08 March, 2013

Lahad Datu: It’s high time to clean up our act and stop taking things for granted

By WONG CHUN WAI in Lahad Datu 

JUST 50km outside Lahad Datu, one has to pass through Silabukan, which has a picturesque coastline. On a clear day, one can see a mass of land which is part of the Tawi-Tawi islands off the Philippines. Bongao Island, the capital, is clearly visible. Originally a backwater village, Bongao, where the majority of the population is Muslim, is rapidly developing. It takes only 20 minutes by speedboat for the Filipinos to reach our shores. 

That's how close we are physically. But there is also another dimension to our close proximity. The locals are fond of telling outsiders that it is normal for their Filipino relatives to come to Malaysia for a game of football or volleyball, and then return to the Philippines on the same day. Obviously we are not even talking about clearing Immigration. The Filipino influence on our side is so strong that some of the grocery shops are referred to as “sari-sari”. 

At the Danggan Tungku fishing village, one can look across and see Sibutu, which is also part of the Tawi-Tawi islands. From where I stood, the villagers were talking excitedly about the fighter jets bombing Kg Tanduo. I arrived in this east coast Sabah town yesterday as the Malaysian police and army continued their mop-up operations after a massive attack on Tuesday.

The waters of the Sulu Sea and Sulawesi Sea have always been a dangerous area, well-known for piracy. The pirates not only prey on fishermen but also huge container ships. They are reportedly well-armed and use high-speed motorboats. 

But there are also more dangerous elements the host of Muslim radicals fighting for an independent Mindanao Islamic state being one of them. Their long history includes kidnapping of tourists and attacks on Sabahan towns. In 1996, Semporna was attacked twice, which included an assault on its police station by 10 to 20 pirates armed with M-16 rifles.

In 2000, Abu Sayyaf militants arrived on the Sipadan resort island and kidnapped 21 people comprising tourists and resort workers, for ransom. Lahad Datu is located in the Tawau division. It's an hour's flight from Kota Kinabalu, some 400km away. Many orang semenanjung, as the locals call Malaysians from the peninsular, may have heard of this place but would have trouble pinpointing its location.

On Feb 11, heavily armed militants arrived in Lahad Datu and took over the village of Kg Tanduo. Inevitably, the whole world then came to know about this place. The Sabah attacks have also provided history and geographical lessons for Malaysians. Most of us are learning, for the first time, about the lesser-known ethnic groups that exist in Malaysia, like Bajau, Bisaya, Kadazan Dusun, Murut, Dumpas, Illanun, Kwijau, Maragang, Orang Cocos, Orang Sungai, Rungus and of course, Tausug or the Suluks.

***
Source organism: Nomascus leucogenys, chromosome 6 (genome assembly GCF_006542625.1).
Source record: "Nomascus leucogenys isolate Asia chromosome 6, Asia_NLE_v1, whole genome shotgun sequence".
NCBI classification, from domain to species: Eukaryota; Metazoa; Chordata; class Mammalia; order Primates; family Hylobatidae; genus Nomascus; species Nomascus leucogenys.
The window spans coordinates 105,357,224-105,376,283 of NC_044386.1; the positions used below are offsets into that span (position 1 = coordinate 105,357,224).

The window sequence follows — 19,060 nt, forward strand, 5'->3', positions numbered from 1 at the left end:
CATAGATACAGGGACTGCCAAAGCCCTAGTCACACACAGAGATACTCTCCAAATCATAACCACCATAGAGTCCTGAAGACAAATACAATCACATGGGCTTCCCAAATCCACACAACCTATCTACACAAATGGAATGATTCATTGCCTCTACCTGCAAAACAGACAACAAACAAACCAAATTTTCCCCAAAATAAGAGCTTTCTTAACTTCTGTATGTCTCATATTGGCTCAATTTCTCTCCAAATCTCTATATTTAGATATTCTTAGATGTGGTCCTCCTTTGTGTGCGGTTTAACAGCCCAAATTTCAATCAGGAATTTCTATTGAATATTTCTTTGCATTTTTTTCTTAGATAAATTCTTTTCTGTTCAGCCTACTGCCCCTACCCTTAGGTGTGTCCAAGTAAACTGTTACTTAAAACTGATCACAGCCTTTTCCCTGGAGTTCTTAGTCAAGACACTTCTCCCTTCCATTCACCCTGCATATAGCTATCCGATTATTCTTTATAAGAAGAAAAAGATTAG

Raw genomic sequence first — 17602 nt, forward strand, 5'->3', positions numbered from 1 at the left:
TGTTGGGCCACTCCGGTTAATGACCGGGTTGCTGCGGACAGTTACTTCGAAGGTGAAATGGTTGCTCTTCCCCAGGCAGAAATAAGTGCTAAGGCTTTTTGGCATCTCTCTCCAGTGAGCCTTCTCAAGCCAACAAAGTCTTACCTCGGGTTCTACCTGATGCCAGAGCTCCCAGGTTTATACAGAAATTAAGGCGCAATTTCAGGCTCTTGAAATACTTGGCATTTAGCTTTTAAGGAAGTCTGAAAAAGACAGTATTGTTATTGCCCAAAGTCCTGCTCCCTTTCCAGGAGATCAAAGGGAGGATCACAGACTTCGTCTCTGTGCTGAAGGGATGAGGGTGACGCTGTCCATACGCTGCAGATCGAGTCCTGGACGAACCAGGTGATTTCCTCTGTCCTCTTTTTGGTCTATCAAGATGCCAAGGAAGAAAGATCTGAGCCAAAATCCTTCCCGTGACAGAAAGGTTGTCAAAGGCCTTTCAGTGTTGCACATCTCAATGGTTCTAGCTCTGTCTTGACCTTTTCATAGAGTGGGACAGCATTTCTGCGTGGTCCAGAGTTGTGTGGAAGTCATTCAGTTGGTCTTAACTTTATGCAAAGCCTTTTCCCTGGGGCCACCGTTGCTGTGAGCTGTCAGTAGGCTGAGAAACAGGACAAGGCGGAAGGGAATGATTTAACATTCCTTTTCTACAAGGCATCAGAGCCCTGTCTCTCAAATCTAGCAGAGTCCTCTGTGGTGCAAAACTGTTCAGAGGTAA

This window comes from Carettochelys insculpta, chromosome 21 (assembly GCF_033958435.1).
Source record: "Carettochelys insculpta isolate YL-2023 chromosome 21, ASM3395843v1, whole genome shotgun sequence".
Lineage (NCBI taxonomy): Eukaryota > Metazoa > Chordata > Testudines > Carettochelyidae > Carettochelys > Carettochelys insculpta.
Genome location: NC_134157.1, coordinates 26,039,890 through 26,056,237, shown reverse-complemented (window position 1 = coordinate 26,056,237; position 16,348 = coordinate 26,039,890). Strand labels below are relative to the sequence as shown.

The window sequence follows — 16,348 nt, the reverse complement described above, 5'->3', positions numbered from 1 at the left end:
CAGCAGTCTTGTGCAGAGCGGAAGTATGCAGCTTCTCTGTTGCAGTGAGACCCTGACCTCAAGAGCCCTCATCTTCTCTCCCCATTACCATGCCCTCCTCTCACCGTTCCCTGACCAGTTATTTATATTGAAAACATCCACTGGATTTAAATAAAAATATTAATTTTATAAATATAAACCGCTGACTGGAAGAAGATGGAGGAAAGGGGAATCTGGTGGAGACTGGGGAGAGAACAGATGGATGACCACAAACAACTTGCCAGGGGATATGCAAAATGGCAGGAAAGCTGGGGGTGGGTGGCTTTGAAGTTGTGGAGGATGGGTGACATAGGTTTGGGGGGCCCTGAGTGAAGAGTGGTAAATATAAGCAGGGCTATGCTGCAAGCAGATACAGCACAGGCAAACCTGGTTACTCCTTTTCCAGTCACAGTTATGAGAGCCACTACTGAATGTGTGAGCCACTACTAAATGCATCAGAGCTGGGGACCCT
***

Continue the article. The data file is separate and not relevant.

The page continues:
It would even surprise many Malaysians, who have only read about the controversial Project IC to naturalise the foreigners in the 1980s, that many Filipinos who settled in Sabah came from as far back as the Chinese from the southern seas. 

In fact, in the 1970s, when the late Tun Mustapha was chief minister, he allowed more Filipinos, fleeing the fighting in the Philippines, to settle in Sabah. But it is also this familiarity and even possible ties with their local kin that might have given the intruders the advantage. 

According to military intelligence sources, they knew the terrain around the village well. The conclusion is that they had visited the area before and were well acquainted with the heavy undergrowth and foliage in the hilly terrain. The team of six Malaysian policemen which walked into a group of 30 intruders, which had used a white flag as a ruse, were surrounded and shot at by two snipers. Two of the Malaysians died. 

About 130km away, where the Semporna water village is located, there are at least 300 homes on stilts and some have been suspected to provide support for these terrorists, who killed six other Malaysian security personnel in another encounter. These Filipinos showed no mercy, beheading two of our men, and carrying out extremely cruel, gruesome acts on our men before killing them. They also gouged out the eyes of one of their victims. It is the fanaticism in these intruders, with their readiness to die for their cause, which has startled our authorities. 

But there is an expensive, if not, painful lesson, to learn from here. The Sabah coastal line is porous but the reality is that we have exposed our lax security along our coast. This is not the first time, but unfortunately this is also the worst security crisis in years. The authorities' mantra of assuring Malaysians that “all is well and under control” will only be greeted with cynicism unless we take a really concerted and serious effort to beef up our maritime security along the coast. 

We need to invest well to guard our 4,675km of coastline and our waters (including the Exclusive Economic Zones claimed) of 574,000sq km. The fact is that the waters that Malaysia has to maintain security and sovereignty over are nearly twice the size of peninsular Malaysia and Sabah and Sarawak combined. That's not all, the distance between the peninsula and the two states is about 1,200km. The intrusions have shown how vulnerable we are when facing external threats. 

This time, the intruders were a rag-tag but well-trained team of rebels. A full-fledged conventional military attack would be more worrisome. We cannot take for granted that Malaysia is free from any external threat.

We have been blessed with peace and stability but the wake-up call has been sounded. In fact, the alarm bells are ringing out loud. Let's clean up our act we owe it to our fallen heroes who have sacrificed their lives for the nation. Don't let their deaths be in vain.